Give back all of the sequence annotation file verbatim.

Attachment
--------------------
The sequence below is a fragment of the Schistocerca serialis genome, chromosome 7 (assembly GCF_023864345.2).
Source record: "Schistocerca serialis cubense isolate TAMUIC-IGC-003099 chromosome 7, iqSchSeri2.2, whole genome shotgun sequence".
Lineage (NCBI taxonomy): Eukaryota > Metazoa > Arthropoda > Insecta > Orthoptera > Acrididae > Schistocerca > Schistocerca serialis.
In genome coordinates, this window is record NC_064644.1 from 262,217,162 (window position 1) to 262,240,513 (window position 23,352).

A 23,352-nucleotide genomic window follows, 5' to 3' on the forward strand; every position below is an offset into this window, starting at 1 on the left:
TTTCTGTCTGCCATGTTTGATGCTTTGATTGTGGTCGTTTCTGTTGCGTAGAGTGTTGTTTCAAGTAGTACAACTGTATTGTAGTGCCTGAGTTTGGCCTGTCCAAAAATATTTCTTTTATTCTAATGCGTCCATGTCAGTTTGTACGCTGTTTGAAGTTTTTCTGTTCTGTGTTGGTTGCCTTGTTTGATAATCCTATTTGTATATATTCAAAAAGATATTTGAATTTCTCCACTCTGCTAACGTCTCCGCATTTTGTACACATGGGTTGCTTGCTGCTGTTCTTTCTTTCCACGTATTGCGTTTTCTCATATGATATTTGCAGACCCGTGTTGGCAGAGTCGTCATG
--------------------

The sequence below is a fragment of the Schistocerca serialis genome, chromosome 7 (assembly GCF_023864345.2).
Source record: "Schistocerca serialis cubense isolate TAMUIC-IGC-003099 chromosome 7, iqSchSeri2.2, whole genome shotgun sequence".
Lineage (NCBI taxonomy): Eukaryota > Metazoa > Arthropoda > Insecta > Orthoptera > Acrididae > Schistocerca > Schistocerca serialis.
In genome coordinates, this window is record NC_064644.1 from 262,217,162 (window position 1) to 262,240,513 (window position 23,352).

A 23,352-nucleotide genomic window follows, 5' to 3' on the forward strand; every position below is an offset into this window, starting at 1 on the left:
TTTCTGTCTGCCATGTTTGATGCTTTGATTGTGGTCGTTTCTGTTGCGTAGAGTGTTGTTTCAAGTAGTACAACTGTATTGTAGTGCCTGAGTTTGGCCTGTCCAAAAATATTTCTTTTATTCTAATGCGTCCATGTCAGTTTGTACGCTGTTTGAAGTTTTTCTGTTCTGTGTTGGTTGCCTTGTTTGATAATCCTATTTGTATATATTCAAAAAGATATTTGAATTTCTCCACTCTGCTAACGTCTCCGCATTTTGTACACATGGGTTGCTTGCTGCTGTTCTTTCTTTCCACGTATTGCGTTTTCTCATATGATATTTGCAGACCCGTGTTGGCAGAGTCGTCATG